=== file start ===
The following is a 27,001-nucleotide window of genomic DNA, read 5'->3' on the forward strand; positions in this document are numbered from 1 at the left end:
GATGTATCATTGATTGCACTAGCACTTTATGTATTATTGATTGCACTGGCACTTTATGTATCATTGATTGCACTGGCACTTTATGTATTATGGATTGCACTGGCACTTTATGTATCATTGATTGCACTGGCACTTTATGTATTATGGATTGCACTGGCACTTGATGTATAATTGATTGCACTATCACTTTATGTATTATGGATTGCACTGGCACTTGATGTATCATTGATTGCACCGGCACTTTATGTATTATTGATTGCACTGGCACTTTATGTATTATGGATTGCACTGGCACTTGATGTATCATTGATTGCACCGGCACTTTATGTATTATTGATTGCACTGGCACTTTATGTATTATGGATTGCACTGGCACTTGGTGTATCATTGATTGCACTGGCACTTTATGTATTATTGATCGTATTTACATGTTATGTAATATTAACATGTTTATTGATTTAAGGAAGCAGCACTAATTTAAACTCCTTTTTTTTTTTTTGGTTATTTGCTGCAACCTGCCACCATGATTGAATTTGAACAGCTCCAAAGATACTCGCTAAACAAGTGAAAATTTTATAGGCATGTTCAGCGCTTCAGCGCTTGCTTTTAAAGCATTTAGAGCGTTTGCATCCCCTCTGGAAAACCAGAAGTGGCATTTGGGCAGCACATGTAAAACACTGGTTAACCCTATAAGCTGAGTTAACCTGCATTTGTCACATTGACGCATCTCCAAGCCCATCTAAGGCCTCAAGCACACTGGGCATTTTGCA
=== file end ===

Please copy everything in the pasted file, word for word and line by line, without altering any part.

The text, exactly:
The following is a 27,001-nucleotide window of genomic DNA, read 5'->3' on the forward strand; positions in this document are numbered from 1 at the left end:
GATGTATCATTGATTGCACTAGCACTTTATGTATTATTGATTGCACTGGCACTTTATGTATCATTGATTGCACTGGCACTTTATGTATTATGGATTGCACTGGCACTTTATGTATCATTGATTGCACTGGCACTTTATGTATTATGGATTGCACTGGCACTTGATGTATAATTGATTGCACTATCACTTTATGTATTATGGATTGCACTGGCACTTGATGTATCATTGATTGCACCGGCACTTTATGTATTATTGATTGCACTGGCACTTTATGTATTATGGATTGCACTGGCACTTGATGTATCATTGATTGCACCGGCACTTTATGTATTATTGATTGCACTGGCACTTTATGTATTATGGATTGCACTGGCACTTGGTGTATCATTGATTGCACTGGCACTTTATGTATTATTGATCGTATTTACATGTTATGTAATATTAACATGTTTATTGATTTAAGGAAGCAGCACTAATTTAAACTCCTTTTTTTTTTTTTGGTTATTTGCTGCAACCTGCCACCATGATTGAATTTGAACAGCTCCAAAGATACTCGCTAAACAAGTGAAAATTTTATAGGCATGTTCAGCGCTTCAGCGCTTGCTTTTAAAGCATTTAGAGCGTTTGCATCCCCTCTGGAAAACCAGAAGTGGCATTTGGGCAGCACATGTAAAACACTGGTTAACCCTATAAGCTGAGTTAACCTGCATTTGTCACATTGACGCATCTCCAAGCCCATCTAAGGCCTCAAGCACACTGGGCATTTTGCA